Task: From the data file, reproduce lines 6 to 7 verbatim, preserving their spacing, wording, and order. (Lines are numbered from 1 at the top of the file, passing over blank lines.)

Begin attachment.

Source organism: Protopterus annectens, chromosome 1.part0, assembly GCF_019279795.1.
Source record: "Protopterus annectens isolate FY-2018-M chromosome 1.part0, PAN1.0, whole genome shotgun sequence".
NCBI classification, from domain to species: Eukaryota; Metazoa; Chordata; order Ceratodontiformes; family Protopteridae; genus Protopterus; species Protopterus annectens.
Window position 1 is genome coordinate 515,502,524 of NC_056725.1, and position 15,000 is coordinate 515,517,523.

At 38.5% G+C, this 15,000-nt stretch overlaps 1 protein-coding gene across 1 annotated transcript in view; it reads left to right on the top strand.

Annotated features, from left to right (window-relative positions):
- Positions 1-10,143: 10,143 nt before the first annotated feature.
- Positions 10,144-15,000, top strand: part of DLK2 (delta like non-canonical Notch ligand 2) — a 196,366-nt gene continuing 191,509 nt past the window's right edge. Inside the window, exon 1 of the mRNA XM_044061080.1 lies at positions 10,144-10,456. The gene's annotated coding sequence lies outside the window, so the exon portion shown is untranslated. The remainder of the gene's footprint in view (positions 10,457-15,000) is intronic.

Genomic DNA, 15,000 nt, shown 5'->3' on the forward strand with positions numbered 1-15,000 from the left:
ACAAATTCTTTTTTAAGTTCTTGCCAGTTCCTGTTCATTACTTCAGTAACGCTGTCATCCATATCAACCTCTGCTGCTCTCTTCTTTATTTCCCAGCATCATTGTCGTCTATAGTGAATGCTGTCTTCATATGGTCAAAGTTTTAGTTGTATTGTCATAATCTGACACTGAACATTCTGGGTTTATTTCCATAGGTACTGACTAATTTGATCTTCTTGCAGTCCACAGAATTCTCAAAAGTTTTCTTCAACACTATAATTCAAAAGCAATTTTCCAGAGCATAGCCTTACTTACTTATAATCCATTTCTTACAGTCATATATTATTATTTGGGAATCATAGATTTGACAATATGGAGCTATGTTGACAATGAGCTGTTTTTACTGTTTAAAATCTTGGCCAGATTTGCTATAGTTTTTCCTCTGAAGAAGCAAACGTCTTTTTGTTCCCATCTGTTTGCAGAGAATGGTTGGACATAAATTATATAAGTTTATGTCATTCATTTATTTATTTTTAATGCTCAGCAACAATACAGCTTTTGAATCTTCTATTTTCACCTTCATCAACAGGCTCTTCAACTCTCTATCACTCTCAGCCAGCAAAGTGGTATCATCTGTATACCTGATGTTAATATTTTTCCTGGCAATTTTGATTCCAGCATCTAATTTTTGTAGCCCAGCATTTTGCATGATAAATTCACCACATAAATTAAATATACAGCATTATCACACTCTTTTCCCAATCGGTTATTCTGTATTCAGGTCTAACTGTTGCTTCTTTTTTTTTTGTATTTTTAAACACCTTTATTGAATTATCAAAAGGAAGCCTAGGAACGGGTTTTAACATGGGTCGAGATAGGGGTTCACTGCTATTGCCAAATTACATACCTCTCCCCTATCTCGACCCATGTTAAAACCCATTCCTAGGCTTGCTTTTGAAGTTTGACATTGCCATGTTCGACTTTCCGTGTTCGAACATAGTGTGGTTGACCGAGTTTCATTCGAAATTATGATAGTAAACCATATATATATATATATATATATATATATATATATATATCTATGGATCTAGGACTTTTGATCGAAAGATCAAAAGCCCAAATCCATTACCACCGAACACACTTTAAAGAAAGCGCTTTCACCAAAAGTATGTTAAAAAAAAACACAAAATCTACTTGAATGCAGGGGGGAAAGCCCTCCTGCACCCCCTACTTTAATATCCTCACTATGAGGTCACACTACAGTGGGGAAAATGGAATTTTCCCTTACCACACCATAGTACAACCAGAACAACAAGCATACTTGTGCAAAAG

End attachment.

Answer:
Annotated features, from left to right (window-relative positions):
- Positions 1-10,143: 10,143 nt before the first annotated feature.